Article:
Primary supervisor: Dr. Cecilia CHU
Co-supervisor: Dr. Eunice SENG, Prof. Weijen WANG
Seated aboard a Hong Kong harbour ferry in his 1980 PBS special, Free to Choose, Milton Friedman proclaimed, “If you want to see how the free market really works, this is the place to come!” Yet the reality of Hong Kong’s market stood in marked difference from Friedman’s neoclassical economic ideal. The same year the special aired, Hong Kong’s Legislative Council passed the Stock Exchange Unification Ordinance. The ordinance included financial regulations to restructure the colony’s four separate stock exchanges—culminating in the 1986 opening of a newly unified, and greatly expanded, Hong Kong Stock Exchange (HKSE). Then in 1993, due to post-Mao economic reform, companies from China (including State-owned enterprises) began trading shares on the HKSE for the first time internationally. This paper examines the material restructuring of the HKSE within the history of its trading hall in Exchange Square, a 3.4 million-square-foot office development in Hong Kong’s financial district. Primary sources from the government, developer, engineers, architects and HKSE demonstrate how the architecture of Exchange Square included cutting-edge telecommunication and construction technologies necessary to accommodate the expanded trading that resulted directly from the financial regulations. Digital innovations included new computer terminals, shared data-processing, and the fastest telecommunication cables available. Tectonic features included a complex beam system for the giant column-free span, and measures to isolate the large hall structurally from the sway of the attached office towers. Focusing on these details within the HKSE’s trading hall—until now overlooked in historical studies—shows how government regulations were pivotal in shaping Hong Kong’s free market in the late-twentieth century.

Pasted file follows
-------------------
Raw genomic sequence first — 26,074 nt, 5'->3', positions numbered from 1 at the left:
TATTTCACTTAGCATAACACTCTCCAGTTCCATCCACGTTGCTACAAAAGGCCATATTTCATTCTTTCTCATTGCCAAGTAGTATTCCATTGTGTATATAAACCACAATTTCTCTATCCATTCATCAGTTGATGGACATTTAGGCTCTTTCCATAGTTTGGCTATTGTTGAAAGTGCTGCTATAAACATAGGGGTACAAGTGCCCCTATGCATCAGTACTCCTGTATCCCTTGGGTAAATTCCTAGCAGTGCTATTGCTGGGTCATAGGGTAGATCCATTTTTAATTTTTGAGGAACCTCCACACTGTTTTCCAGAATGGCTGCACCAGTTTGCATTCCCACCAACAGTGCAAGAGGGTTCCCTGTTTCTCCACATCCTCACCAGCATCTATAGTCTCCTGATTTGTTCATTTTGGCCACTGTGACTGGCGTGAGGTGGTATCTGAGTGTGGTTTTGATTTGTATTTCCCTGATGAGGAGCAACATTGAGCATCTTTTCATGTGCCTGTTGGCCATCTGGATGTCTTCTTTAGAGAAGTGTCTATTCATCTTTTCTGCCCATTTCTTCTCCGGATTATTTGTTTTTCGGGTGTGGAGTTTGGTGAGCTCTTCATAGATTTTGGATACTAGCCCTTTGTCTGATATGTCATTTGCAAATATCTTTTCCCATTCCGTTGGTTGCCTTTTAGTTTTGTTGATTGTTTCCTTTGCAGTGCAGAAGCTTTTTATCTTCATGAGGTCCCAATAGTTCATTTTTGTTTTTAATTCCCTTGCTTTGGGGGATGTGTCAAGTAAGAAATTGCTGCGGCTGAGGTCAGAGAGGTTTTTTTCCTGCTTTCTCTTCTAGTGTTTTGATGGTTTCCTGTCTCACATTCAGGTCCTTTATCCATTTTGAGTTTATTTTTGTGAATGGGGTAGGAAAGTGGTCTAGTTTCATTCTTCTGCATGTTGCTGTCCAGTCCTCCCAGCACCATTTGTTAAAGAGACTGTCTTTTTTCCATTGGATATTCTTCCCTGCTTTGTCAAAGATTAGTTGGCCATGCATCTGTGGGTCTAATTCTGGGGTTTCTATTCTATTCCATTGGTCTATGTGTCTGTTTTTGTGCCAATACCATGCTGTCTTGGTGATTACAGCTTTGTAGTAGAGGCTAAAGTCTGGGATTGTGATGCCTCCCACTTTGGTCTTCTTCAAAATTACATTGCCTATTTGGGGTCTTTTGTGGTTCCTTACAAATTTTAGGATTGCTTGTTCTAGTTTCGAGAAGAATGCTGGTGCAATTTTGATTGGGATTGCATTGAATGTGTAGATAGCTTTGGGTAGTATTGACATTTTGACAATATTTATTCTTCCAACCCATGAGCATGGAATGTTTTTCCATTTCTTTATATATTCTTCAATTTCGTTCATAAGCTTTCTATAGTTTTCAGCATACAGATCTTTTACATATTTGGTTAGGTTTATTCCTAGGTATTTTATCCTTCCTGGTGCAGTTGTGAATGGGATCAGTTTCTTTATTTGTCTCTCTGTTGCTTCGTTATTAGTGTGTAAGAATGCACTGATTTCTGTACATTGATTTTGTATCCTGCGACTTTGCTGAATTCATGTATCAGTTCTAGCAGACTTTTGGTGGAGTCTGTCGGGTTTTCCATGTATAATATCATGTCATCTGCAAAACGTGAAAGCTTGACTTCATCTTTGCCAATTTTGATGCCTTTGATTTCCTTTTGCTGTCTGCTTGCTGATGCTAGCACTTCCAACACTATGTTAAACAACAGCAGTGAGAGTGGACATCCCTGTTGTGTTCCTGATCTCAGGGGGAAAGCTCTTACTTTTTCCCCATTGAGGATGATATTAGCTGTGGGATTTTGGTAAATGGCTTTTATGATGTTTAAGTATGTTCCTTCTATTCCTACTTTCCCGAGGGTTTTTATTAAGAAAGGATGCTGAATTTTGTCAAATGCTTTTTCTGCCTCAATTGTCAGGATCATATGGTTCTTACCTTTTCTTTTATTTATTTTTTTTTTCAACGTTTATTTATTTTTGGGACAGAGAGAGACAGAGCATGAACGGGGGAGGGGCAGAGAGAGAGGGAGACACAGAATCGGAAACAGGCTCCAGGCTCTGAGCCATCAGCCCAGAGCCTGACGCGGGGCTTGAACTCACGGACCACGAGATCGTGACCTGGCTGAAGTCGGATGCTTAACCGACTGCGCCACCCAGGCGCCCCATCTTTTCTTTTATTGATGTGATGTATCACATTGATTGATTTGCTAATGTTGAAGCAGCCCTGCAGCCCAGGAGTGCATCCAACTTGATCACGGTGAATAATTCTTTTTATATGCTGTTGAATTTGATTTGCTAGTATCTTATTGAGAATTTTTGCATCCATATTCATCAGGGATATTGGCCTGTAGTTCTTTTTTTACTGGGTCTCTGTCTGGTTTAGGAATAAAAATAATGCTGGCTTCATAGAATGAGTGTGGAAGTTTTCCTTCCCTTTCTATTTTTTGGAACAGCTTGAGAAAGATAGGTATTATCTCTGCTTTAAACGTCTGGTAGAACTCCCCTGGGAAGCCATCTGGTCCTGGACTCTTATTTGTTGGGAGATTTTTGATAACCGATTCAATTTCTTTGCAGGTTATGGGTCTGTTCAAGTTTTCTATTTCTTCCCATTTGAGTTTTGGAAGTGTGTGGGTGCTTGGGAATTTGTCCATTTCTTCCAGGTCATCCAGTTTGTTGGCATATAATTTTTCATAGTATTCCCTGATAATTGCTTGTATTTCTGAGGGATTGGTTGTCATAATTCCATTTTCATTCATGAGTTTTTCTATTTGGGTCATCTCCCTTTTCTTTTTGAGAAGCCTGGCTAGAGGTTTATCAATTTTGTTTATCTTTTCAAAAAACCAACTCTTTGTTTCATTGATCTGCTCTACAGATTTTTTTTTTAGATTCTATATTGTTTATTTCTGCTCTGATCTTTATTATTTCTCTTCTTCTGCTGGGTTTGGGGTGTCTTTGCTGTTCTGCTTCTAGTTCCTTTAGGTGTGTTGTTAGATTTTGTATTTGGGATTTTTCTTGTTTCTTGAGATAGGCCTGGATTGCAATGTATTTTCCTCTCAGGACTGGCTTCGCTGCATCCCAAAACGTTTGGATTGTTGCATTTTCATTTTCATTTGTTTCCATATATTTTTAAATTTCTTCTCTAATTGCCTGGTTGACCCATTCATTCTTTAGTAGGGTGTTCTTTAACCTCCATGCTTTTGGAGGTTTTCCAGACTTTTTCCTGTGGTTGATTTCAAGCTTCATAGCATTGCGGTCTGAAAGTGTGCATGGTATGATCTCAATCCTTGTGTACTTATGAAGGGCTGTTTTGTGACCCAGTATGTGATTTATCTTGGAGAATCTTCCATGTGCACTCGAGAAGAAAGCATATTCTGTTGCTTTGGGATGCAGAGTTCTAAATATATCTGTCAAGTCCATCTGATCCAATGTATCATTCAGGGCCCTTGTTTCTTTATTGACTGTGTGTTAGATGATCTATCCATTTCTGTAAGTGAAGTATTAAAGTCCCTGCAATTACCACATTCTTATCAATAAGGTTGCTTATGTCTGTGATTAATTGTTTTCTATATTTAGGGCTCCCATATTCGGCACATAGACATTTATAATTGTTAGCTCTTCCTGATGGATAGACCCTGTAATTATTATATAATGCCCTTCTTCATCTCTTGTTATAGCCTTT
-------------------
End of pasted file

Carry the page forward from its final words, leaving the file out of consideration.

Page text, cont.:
Sben Korsh is an architectural historian currently researching the Hong Kong Stock Exchange. His research interests center around the intersection of architecture and urban history and theory with contemporary critical theory and political economic thought. Korsh conducts this work as an MPhil Candidate in the Department of Architecture at the University of Hong Kong. He has or will be presenting this research at the Society of Architectural Historians, the International Planning History Society, and the Society of Architectural Historians of Great Britain. This spring, he will take part in the first “spring school” of the Global Network on Financial Geography, and is co-chairing a round table on “Labor Issues in the Academy” at the Society of Architectural Historians’ annual meeting. The latter of these two events elaborates on ideas first developed in his co-edited volume, Asymmetric Labors: The Economy of Architecture in Theory and Practice, for The Architecture Lobby. Outside of academia, he has organized projects at architectural institutions including, amongst many others, the San Francisco Museum of Modern Art, the Van Alen Institute, and the Skyscraper Museum. Korsh holds degrees in architectural history and theory from the City University of New York, and the University of California, Berkeley.
***All interested are welcome***